Catabolism: What is it? Activity, Relationship with Anabolism, Cells and ATP Molecule

It is a series of chemical reactions (through metabolic pathways in the body) that break down complex molecules into smaller units and release energy.

This released energy is stored inside the molecule of adenosine triphosphate (ATP). The metabolism is divided into two processes: Anabolism and catabolism.

Catabolism, destructive metabolism, produces the energy necessary for physical activity from a cellular level to any movement of your body.

Catabolism is the process involved when your body breaks down larger molecules into smaller molecules, and it is one of two chemical processes and reactions that form your metabolism.

The other half of the equation that makes up your metabolism is called anabolism—catabolism releases energy during the decomposition process of organic nutrients stored within the adenosine triphosphate molecules.

Energy is stored as chemical bonds with high energy, and these bonds are found between the second and third phosphate molecules.

This energy is the fuel for the anabolic reactions used by the cells, so the hormones, enzymes, sugars, and other molecules needed by the cell can be synthesized. The cell can grow, reproduce and maintain itself.


The ATP that stores energy is used to synthesize more complex cell components from small, simple building blocks.

To transport substances through the cell membrane and for the movement and contraction of cells.

Adenosine triphosphate releases energy when the chemical bond is broken, and this results in the molecule becoming adenosine diphosphate, or ADP after the stored energy is released.

Catabolism can co-occur as anabolism in the cell, but these two metabolic processes operate independently and use different pathways.

Catabolism is also known as destructive metabolism, and this process never ends. This part of the metabolism produces the energy necessary for physical activity from a cellular level to any movement of your body.

Catabolism activity

It also releases the energy necessary for your body to maintain the correct temperature and helps break down complex molecules and chemicals into simple units.

These units are waste products and can be excreted from the body through their organs, including the intestines, kidneys, skin, and lungs.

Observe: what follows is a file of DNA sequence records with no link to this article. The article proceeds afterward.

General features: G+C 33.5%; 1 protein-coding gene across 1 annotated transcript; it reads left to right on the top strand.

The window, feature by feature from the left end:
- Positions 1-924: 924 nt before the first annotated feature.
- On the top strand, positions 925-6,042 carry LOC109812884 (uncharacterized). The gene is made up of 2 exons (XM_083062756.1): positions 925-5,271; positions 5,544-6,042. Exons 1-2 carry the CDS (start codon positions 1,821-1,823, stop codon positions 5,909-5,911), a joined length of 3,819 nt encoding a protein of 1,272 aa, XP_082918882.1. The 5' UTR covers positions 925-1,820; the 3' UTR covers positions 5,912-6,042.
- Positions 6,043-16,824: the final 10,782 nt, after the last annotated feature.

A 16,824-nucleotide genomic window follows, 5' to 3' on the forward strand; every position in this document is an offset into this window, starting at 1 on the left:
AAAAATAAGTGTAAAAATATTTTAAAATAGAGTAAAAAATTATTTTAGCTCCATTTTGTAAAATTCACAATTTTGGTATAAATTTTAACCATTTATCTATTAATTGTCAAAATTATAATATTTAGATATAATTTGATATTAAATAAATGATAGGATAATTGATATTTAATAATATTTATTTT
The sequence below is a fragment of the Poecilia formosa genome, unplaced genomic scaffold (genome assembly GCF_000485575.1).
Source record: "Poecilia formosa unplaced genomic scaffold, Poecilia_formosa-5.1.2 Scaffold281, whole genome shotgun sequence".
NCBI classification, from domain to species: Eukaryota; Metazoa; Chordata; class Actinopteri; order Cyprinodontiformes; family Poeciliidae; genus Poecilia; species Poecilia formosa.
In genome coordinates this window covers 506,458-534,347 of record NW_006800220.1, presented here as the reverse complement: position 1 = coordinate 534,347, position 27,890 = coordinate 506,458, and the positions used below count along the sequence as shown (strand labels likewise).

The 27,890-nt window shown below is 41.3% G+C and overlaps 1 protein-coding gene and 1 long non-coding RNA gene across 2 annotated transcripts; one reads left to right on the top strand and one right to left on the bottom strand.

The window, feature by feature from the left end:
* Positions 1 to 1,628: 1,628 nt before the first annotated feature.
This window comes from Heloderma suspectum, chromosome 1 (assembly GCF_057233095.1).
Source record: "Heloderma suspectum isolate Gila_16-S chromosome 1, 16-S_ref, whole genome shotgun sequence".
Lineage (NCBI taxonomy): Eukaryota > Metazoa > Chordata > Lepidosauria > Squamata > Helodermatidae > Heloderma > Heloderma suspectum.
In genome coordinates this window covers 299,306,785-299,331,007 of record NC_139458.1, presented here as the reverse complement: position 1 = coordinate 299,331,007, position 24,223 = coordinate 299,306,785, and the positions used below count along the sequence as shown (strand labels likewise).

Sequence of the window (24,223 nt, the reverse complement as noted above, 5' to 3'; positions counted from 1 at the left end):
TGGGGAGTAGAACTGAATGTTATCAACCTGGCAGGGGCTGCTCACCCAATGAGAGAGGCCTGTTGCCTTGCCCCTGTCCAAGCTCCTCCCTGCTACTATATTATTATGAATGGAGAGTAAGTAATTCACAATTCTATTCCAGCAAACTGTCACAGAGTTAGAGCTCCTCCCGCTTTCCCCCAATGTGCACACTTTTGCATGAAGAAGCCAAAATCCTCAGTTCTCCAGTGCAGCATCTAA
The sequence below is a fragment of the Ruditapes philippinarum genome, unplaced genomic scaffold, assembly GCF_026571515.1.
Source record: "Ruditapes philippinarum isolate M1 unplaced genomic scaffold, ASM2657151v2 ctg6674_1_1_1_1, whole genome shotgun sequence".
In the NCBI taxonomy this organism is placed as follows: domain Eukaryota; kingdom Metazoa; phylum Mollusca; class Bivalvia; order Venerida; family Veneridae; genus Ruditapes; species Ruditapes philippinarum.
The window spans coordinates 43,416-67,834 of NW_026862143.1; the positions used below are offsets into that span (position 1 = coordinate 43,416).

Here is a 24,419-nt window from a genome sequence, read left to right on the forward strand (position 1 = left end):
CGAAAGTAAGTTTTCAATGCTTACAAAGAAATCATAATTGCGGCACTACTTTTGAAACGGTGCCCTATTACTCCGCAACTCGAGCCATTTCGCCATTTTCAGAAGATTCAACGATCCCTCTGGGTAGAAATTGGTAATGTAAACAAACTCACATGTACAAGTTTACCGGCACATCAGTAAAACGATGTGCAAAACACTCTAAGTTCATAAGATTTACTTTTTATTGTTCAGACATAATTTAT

It is part of the process that determines whether you gain or lose weight or maintain your weight. If more energy is released from the cells than it is absorbed, this will cause a loss of weight.

If you consume more energy, in other words, calories than what is released through catabolic action, you will gain weight gain.

The cells use ATP to:

  • Synthesize cellular components.
  • Contraction and movement of the muscle of power.
  • Substances of transport through cell membranes.

Catabolism is the opposite of anabolism, which is the process of creating more significant and more complex molecules through metabolic pathways.

Examples and types of catabolism

The types of large molecules typically decomposed by catabolism include:

  • Polysaccharides (starches and glycogen).
  • Lipids (fats)
  • Nucleic acids.
  • Proteins

These large molecules are broken down into smaller units like:

  • Monosaccharides (simple sugars such as glucose, fructose, and galactose).
  • Fatty acids.
  • Nucleotides (which are chemical energy sources for ATP and guanosine triphosphate) and cofactors of enzymatic reactions).
  • Amino acids.

How catabolism and anabolism are related to metabolism

Catabolism and anabolism are the two fundamental metabolic processes in the body that maintain life. Catabolism breaks down organic material to “produce” energy.

Anabolism uses that energy to build critical cellular components such as nucleic acids and proteins; therefore, catabolism is often considered “something bad.”

It is a prerequisite to produce the chemical energy that the body needs to create new cellular material and tissue, as well as to repair, grow and maintain existing tissue.

When the rate of catabolism exceeds the rate of anabolism (for example, when a person is in a calorie deficit), net tissue is lost.

When anabolism is more significant than catabolism (i.e., a state of excess energy), a net gain of tissue is obtained. When catabolism and anabolism are in a state of relative equilibrium, the results of balance and net tissue levels remain constant.

What controls catabolism?

Catabolism is controlled through signals sent from hormones in the body.

These hormones usually include cortisol (which the body produces under physical or mental stress), glucagon, adrenaline, cytokines, orexin, and hypocretin.